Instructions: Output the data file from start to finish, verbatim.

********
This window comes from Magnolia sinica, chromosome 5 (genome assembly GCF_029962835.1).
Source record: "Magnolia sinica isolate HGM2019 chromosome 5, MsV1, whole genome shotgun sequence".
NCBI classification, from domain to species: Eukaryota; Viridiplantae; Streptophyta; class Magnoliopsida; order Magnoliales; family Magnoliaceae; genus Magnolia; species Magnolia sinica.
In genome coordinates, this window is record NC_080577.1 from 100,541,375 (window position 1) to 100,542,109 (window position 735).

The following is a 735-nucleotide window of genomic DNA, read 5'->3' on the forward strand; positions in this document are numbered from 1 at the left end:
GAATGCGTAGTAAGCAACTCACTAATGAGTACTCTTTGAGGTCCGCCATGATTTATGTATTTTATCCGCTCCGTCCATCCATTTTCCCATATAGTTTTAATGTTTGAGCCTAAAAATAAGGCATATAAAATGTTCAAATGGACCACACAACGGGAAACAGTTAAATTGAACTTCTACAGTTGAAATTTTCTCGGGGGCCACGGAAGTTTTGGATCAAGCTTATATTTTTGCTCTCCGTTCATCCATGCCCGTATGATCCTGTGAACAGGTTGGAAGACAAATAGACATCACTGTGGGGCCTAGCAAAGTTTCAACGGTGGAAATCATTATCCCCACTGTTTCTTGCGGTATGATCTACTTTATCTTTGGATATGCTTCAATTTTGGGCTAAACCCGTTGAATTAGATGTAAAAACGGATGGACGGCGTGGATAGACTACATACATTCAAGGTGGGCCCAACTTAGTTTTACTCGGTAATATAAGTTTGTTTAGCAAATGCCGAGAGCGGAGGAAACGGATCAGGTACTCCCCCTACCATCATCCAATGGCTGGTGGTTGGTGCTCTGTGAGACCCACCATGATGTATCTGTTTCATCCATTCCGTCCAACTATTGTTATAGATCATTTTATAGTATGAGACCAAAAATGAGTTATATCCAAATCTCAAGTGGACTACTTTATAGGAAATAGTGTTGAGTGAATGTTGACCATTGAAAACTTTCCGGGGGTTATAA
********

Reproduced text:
This window comes from Magnolia sinica, chromosome 5 (genome assembly GCF_029962835.1).
Source record: "Magnolia sinica isolate HGM2019 chromosome 5, MsV1, whole genome shotgun sequence".
NCBI classification, from domain to species: Eukaryota; Viridiplantae; Streptophyta; class Magnoliopsida; order Magnoliales; family Magnoliaceae; genus Magnolia; species Magnolia sinica.
In genome coordinates, this window is record NC_080577.1 from 100,541,375 (window position 1) to 100,542,109 (window position 735).

The following is a 735-nucleotide window of genomic DNA, read 5'->3' on the forward strand; positions in this document are numbered from 1 at the left end:
GAATGCGTAGTAAGCAACTCACTAATGAGTACTCTTTGAGGTCCGCCATGATTTATGTATTTTATCCGCTCCGTCCATCCATTTTCCCATATAGTTTTAATGTTTGAGCCTAAAAATAAGGCATATAAAATGTTCAAATGGACCACACAACGGGAAACAGTTAAATTGAACTTCTACAGTTGAAATTTTCTCGGGGGCCACGGAAGTTTTGGATCAAGCTTATATTTTTGCTCTCCGTTCATCCATGCCCGTATGATCCTGTGAACAGGTTGGAAGACAAATAGACATCACTGTGGGGCCTAGCAAAGTTTCAACGGTGGAAATCATTATCCCCACTGTTTCTTGCGGTATGATCTACTTTATCTTTGGATATGCTTCAATTTTGGGCTAAACCCGTTGAATTAGATGTAAAAACGGATGGACGGCGTGGATAGACTACATACATTCAAGGTGGGCCCAACTTAGTTTTACTCGGTAATATAAGTTTGTTTAGCAAATGCCGAGAGCGGAGGAAACGGATCAGGTACTCCCCCTACCATCATCCAATGGCTGGTGGTTGGTGCTCTGTGAGACCCACCATGATGTATCTGTTTCATCCATTCCGTCCAACTATTGTTATAGATCATTTTATAGTATGAGACCAAAAATGAGTTATATCCAAATCTCAAGTGGACTACTTTATAGGAAATAGTGTTGAGTGAATGTTGACCATTGAAAACTTTCCGGGGGTTATAA